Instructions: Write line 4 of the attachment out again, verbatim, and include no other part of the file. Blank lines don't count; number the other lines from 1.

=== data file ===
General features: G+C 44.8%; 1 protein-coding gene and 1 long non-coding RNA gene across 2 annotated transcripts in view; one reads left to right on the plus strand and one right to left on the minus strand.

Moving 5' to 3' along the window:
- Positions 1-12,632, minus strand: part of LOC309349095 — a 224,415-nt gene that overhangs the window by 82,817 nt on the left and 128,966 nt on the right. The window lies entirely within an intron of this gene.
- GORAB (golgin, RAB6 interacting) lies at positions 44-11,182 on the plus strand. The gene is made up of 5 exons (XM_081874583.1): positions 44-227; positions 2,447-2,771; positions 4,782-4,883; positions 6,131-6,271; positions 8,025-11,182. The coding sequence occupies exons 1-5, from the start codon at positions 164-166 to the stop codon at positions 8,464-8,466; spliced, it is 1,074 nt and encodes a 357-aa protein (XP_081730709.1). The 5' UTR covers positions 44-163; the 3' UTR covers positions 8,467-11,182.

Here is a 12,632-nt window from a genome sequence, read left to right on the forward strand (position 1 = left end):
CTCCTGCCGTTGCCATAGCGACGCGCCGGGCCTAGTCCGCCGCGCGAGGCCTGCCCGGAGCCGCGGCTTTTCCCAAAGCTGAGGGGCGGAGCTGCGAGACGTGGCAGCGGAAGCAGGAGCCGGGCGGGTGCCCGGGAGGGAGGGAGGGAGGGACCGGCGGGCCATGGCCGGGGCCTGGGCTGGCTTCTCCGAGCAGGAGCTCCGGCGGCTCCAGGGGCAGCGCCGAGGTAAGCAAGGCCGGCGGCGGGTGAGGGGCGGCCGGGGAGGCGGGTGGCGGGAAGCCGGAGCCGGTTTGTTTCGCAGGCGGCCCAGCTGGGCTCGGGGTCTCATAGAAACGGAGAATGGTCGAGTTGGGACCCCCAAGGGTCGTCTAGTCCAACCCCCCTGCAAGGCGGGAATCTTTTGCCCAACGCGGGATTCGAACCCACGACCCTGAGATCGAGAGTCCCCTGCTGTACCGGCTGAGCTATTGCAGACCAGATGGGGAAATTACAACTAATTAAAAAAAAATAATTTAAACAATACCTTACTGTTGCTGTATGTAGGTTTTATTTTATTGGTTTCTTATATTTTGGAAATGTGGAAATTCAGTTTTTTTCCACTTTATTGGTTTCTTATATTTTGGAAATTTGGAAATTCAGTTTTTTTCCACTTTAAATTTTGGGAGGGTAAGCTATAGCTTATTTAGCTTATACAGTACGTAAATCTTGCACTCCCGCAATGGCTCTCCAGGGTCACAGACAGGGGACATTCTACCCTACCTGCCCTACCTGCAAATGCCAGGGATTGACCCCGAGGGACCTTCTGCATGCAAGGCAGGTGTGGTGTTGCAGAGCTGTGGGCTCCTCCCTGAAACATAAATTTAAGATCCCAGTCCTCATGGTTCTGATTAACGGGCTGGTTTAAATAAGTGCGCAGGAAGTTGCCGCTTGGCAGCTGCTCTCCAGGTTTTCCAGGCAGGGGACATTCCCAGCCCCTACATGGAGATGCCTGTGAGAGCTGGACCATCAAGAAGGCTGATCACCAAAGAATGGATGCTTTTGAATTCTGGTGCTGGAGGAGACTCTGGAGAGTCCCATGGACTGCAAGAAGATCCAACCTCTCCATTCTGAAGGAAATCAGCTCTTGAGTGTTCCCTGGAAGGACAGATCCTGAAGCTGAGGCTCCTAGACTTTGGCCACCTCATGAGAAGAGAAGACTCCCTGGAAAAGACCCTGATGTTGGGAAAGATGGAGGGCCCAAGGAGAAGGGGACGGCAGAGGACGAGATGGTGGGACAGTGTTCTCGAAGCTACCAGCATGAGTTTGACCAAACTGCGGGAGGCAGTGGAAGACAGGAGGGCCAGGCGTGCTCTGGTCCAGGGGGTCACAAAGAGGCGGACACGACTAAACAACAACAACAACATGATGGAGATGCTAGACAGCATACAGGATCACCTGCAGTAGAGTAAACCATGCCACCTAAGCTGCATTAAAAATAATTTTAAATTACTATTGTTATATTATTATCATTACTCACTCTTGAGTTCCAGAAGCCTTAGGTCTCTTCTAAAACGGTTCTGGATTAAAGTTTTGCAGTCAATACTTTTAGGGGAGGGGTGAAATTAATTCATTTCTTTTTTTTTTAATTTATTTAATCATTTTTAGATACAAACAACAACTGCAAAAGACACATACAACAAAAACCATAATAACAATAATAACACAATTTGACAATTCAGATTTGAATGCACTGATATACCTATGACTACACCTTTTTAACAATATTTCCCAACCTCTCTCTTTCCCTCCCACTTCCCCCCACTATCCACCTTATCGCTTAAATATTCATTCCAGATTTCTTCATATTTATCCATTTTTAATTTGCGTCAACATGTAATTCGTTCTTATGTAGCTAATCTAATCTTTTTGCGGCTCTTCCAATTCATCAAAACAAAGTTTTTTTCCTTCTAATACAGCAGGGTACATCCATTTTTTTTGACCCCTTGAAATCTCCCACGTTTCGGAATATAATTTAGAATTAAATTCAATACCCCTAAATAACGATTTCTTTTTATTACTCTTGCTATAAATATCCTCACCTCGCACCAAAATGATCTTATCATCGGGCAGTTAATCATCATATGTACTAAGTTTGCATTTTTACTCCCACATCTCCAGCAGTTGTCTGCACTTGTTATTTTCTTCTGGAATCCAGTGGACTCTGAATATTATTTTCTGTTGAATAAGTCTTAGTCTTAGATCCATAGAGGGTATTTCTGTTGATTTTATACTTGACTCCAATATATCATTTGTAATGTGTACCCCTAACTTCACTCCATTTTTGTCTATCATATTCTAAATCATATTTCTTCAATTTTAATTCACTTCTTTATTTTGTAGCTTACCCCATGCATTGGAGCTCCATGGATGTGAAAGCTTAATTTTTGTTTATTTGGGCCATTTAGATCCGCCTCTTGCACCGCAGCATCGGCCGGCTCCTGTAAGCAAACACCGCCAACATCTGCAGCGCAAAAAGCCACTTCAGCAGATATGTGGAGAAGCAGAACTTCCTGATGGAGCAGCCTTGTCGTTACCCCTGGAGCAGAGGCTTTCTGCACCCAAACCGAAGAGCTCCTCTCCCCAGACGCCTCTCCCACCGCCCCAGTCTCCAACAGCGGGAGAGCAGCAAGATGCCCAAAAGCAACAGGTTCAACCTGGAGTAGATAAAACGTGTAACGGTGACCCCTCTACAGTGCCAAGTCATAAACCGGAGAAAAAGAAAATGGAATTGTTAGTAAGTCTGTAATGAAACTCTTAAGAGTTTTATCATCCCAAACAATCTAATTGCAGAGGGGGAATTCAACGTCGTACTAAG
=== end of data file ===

- GORAB (golgin, RAB6 interacting) lies at positions 44-11,182 on the plus strand. The gene is made up of 5 exons (XM_081874583.1): positions 44-227; positions 2,447-2,771; positions 4,782-4,883; positions 6,131-6,271; positions 8,025-11,182. The coding sequence occupies exons 1-5, from the start codon at positions 164-166 to the stop codon at positions 8,464-8,466; spliced, it is 1,074 nt and encodes a 357-aa protein (XP_081730709.1). The 5' UTR covers positions 44-163; the 3' UTR covers positions 8,467-11,182.